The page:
NGAD: The 6th Generation Air Force Fighter Is a Tragic Mistake

Summary: The U.S. military’s fixation on past warfare models, exemplified by its continued investment in aircraft carriers and the development of the Next-Generation Air Dominance (NGAD) sixth-generation warplane, risks obsolescence in the face of evolving defense technologies. The critique highlights the importance of adapting to autonomous warfare systems and the potential of drones to supersede manned aircraft, arguing for a strategic shift towards enhancing space power and integrating unmanned systems with existing fleets. This approach challenges conventional procurement strategies, emphasizing innovation and adaptability in defense planning to ensure relevance and effectiveness against future threats.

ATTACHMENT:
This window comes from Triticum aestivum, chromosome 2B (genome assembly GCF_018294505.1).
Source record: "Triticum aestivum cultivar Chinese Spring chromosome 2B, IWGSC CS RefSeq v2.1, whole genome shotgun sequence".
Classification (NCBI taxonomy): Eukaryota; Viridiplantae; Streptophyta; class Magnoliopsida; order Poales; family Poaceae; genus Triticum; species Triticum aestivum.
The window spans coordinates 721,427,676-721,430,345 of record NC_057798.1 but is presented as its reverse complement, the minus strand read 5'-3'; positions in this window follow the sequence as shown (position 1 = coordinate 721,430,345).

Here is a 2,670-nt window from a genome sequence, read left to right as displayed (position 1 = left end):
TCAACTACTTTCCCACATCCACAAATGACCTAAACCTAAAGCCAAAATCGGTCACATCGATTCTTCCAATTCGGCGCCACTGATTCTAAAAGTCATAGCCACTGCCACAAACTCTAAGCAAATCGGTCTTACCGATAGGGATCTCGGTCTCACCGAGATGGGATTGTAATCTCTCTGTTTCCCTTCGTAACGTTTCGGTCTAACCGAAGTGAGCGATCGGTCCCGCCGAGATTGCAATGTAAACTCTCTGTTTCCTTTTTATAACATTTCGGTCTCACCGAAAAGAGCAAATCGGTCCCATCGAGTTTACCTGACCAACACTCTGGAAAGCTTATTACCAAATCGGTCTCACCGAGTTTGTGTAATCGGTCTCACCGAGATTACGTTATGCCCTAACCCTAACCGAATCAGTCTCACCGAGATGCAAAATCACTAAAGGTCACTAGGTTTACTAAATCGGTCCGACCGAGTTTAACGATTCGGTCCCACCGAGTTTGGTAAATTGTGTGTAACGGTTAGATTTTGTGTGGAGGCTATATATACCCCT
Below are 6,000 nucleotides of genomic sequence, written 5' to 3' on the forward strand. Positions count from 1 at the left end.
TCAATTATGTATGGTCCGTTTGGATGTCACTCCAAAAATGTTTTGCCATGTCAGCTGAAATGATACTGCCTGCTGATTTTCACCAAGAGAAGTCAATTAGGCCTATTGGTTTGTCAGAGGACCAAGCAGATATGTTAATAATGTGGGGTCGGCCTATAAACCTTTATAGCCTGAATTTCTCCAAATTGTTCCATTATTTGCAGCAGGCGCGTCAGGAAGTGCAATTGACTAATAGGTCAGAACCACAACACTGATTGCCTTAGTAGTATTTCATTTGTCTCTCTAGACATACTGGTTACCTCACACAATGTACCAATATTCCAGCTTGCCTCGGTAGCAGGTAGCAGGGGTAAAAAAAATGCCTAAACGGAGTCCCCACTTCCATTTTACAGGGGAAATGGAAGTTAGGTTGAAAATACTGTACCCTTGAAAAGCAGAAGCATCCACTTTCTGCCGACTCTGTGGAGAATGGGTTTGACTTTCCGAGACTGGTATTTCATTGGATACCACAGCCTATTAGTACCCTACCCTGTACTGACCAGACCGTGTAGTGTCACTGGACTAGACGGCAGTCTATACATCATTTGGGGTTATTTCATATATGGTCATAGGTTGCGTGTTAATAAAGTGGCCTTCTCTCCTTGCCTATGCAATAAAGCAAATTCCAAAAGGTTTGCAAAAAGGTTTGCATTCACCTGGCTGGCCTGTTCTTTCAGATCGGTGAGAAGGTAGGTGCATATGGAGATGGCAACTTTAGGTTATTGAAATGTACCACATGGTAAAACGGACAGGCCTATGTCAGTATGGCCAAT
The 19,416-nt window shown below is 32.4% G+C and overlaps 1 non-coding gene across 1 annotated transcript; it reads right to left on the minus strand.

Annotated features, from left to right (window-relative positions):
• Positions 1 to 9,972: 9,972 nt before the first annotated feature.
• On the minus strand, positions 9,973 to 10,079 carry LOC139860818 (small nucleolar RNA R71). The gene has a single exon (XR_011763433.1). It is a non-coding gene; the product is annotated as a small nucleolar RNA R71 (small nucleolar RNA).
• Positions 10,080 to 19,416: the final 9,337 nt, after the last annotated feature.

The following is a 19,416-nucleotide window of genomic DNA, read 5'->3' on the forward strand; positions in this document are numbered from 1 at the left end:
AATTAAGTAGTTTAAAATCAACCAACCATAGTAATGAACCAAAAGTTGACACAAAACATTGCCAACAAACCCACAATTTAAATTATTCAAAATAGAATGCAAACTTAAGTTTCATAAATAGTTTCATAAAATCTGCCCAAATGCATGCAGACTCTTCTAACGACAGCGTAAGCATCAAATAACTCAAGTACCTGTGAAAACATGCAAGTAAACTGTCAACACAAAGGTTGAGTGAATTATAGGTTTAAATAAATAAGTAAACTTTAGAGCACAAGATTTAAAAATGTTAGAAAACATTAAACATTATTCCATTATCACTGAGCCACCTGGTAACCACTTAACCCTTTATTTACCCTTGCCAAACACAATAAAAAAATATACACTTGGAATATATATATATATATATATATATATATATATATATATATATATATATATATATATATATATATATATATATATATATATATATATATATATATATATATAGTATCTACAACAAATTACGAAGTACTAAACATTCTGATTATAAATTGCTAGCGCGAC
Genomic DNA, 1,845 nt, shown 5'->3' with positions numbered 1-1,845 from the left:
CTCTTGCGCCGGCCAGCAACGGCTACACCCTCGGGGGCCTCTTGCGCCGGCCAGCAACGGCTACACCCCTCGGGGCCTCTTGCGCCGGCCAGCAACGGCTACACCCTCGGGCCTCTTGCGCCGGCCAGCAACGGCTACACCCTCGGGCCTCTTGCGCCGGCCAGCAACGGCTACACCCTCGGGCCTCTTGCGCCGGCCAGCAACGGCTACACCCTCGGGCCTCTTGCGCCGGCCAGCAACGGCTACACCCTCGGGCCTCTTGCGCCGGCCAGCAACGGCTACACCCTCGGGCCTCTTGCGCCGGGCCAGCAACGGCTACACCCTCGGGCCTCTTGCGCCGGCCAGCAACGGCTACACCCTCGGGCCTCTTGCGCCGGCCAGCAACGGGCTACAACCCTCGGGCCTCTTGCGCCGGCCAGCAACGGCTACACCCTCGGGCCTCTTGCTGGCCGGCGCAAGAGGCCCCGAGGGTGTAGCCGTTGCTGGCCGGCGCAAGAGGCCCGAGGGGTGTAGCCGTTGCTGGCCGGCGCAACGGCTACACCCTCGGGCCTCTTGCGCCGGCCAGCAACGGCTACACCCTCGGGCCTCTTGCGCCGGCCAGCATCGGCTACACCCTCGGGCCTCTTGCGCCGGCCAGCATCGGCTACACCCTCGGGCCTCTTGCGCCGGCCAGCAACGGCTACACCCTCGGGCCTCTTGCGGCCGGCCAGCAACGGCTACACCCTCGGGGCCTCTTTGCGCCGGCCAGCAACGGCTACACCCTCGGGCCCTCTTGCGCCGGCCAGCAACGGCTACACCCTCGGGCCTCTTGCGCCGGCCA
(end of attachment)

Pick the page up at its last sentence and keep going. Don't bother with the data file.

NGAD: A Big Mistake? 

There’s an old cliché about militaries always fighting the last war. It was true of the French military in the Second World War. It was true of Saddam Hussein’s Iraqi forces in 1991. The countries that abandoned the preconceived notions that dominated the battlefields of the previous conflicts and embraced new ideas ultimately found great success. Those countries that not only embraced new concepts of warfare but married it to a robust, large defense industrial base, win the war

Sadly, the United States of the modern age looks more akin to the French military in the interwar years than it does to previous incarnations of its own forces. We see this in the US Navy’s obsession to continue building aircraft carriers, despite the growing prevalence of defensive systems that can wreak havoc on those expensive carriers.